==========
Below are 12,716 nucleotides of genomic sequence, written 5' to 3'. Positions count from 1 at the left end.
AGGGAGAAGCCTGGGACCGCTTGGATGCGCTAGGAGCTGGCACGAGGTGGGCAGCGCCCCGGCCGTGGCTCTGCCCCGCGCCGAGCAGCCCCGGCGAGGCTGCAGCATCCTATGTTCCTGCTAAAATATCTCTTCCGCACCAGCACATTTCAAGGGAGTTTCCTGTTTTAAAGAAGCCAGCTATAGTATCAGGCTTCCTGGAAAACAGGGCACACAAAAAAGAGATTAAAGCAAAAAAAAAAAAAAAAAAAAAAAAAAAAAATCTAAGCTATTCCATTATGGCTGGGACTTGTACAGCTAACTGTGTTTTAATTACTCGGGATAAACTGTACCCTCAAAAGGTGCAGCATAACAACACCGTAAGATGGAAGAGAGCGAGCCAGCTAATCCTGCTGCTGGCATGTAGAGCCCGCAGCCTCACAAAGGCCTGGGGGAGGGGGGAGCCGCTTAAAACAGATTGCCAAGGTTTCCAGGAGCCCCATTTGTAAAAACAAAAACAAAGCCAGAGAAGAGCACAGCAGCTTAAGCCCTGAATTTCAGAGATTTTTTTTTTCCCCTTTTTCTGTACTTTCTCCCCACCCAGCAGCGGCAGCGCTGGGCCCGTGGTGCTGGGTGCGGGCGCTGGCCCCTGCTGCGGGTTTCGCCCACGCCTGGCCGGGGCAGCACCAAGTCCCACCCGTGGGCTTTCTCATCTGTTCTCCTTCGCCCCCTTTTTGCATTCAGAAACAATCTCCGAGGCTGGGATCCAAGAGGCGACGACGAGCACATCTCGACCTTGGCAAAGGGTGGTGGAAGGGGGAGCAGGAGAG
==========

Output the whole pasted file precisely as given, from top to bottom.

Below are 12,716 nucleotides of genomic sequence, written 5' to 3'. Positions count from 1 at the left end.
AGGGAGAAGCCTGGGACCGCTTGGATGCGCTAGGAGCTGGCACGAGGTGGGCAGCGCCCCGGCCGTGGCTCTGCCCCGCGCCGAGCAGCCCCGGCGAGGCTGCAGCATCCTATGTTCCTGCTAAAATATCTCTTCCGCACCAGCACATTTCAAGGGAGTTTCCTGTTTTAAAGAAGCCAGCTATAGTATCAGGCTTCCTGGAAAACAGGGCACACAAAAAAGAGATTAAAGCAAAAAAAAAAAAAAAAAAAAAAAAAAAAAATCTAAGCTATTCCATTATGGCTGGGACTTGTACAGCTAACTGTGTTTTAATTACTCGGGATAAACTGTACCCTCAAAAGGTGCAGCATAACAACACCGTAAGATGGAAGAGAGCGAGCCAGCTAATCCTGCTGCTGGCATGTAGAGCCCGCAGCCTCACAAAGGCCTGGGGGAGGGGGGAGCCGCTTAAAACAGATTGCCAAGGTTTCCAGGAGCCCCATTTGTAAAAACAAAAACAAAGCCAGAGAAGAGCACAGCAGCTTAAGCCCTGAATTTCAGAGATTTTTTTTTTCCCCTTTTTCTGTACTTTCTCCCCACCCAGCAGCGGCAGCGCTGGGCCCGTGGTGCTGGGTGCGGGCGCTGGCCCCTGCTGCGGGTTTCGCCCACGCCTGGCCGGGGCAGCACCAAGTCCCACCCGTGGGCTTTCTCATCTGTTCTCCTTCGCCCCCTTTTTGCATTCAGAAACAATCTCCGAGGCTGGGATCCAAGAGGCGACGACGAGCACATCTCGACCTTGGCAAAGGGTGGTGGAAGGGGGAGCAGGAGAG